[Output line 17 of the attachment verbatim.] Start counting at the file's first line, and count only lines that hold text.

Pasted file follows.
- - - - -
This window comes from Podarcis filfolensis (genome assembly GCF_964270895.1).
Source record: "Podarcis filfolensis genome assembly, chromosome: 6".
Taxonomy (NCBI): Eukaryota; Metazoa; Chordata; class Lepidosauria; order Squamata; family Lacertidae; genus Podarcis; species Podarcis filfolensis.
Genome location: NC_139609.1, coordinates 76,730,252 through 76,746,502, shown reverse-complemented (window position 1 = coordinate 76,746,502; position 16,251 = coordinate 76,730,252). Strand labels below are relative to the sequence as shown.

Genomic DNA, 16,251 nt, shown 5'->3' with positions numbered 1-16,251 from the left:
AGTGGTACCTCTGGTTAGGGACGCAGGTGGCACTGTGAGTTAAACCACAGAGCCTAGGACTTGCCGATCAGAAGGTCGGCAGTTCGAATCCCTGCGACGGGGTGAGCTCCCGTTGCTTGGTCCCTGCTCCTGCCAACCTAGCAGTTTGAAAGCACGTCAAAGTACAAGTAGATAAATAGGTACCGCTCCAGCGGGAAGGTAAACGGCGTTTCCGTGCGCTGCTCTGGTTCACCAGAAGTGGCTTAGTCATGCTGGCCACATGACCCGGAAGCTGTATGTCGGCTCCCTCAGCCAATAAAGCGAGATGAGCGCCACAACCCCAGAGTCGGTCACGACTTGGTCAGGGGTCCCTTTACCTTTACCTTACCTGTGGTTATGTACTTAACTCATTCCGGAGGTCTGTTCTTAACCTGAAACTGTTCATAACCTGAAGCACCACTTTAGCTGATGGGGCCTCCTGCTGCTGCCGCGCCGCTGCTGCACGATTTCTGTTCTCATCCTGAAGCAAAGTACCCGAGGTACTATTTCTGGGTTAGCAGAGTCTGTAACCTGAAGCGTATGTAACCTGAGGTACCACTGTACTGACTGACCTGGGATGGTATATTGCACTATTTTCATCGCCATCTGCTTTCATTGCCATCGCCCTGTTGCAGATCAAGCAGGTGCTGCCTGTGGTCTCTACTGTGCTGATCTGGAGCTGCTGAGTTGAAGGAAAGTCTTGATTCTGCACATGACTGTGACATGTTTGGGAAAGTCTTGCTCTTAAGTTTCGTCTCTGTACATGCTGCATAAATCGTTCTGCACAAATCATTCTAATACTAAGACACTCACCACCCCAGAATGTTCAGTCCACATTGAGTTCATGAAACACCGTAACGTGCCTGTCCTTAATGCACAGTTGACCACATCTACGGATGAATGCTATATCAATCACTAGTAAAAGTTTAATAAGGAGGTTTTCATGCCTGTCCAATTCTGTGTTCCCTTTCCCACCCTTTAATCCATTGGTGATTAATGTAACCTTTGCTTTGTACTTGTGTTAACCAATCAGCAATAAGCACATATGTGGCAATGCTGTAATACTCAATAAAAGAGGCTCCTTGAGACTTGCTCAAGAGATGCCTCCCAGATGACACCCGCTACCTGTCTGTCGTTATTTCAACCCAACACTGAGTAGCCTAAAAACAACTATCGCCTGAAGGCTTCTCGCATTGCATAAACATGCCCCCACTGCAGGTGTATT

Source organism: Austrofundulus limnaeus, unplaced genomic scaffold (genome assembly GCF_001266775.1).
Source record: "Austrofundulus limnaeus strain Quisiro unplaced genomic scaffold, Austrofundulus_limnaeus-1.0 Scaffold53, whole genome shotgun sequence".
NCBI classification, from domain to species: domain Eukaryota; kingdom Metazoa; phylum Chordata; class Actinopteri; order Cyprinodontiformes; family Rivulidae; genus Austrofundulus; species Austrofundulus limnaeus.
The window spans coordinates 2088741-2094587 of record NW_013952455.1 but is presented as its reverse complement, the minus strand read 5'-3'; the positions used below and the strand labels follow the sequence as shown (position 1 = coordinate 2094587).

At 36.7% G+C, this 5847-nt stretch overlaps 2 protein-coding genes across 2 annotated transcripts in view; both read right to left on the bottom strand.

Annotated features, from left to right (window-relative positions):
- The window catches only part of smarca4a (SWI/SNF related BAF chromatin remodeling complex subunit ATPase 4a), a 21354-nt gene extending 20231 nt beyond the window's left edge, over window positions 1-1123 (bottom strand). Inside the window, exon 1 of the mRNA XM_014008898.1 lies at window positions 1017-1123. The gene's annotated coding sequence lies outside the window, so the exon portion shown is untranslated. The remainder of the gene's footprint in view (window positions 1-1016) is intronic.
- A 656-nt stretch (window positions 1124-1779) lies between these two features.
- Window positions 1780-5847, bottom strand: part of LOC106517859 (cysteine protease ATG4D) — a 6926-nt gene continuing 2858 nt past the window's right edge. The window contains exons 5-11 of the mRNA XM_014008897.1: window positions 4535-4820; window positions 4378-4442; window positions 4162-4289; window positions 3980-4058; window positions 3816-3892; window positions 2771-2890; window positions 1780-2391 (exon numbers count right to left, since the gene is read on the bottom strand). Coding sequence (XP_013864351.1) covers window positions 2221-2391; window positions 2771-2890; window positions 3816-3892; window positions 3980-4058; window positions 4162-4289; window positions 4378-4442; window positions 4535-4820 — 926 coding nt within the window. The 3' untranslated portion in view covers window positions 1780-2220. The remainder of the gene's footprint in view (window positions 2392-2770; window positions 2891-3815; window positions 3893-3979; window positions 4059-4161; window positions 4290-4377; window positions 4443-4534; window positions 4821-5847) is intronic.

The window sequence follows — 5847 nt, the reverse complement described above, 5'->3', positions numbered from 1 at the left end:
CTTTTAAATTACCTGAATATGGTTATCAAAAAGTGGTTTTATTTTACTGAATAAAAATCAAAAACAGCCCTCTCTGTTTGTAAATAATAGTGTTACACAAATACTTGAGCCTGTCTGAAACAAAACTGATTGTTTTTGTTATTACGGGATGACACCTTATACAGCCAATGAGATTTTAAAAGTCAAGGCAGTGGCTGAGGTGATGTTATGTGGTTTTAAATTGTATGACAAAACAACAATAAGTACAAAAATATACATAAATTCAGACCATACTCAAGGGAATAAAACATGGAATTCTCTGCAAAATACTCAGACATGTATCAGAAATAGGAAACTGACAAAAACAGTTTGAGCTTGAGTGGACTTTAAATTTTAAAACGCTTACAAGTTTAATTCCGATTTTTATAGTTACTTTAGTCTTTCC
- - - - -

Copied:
CTTTTAAATTACCTGAATATGGTTATCAAAAAGTGGTTTTATTTTACTGAATAAAAATCAAAAACAGCCCTCTCTGTTTGTAAATAATAGTGTTACACAAATACTTGAGCCTGTCTGAAACAAAACTGATTGTTTTTGTTATTACGGGATGACACCTTATACAGCCAATGAGATTTTAAAAGTCAAGGCAGTGGCTGAGGTGATGTTATGTGGTTTTAAATTGTATGACAAAACAACAATAAGTACAAAAATATACATAAATTCAGACCATACTCAAGGGAATAAAACATGGAATTCTCTGCAAAATACTCAGACATGTATCAGAAATAGGAAACTGACAAAAACAGTTTGAGCTTGAGTGGACTTTAAATTTTAAAACGCTTACAAGTTTAATTCCGATTTTTATAGTTACTTTAGTCTTTCC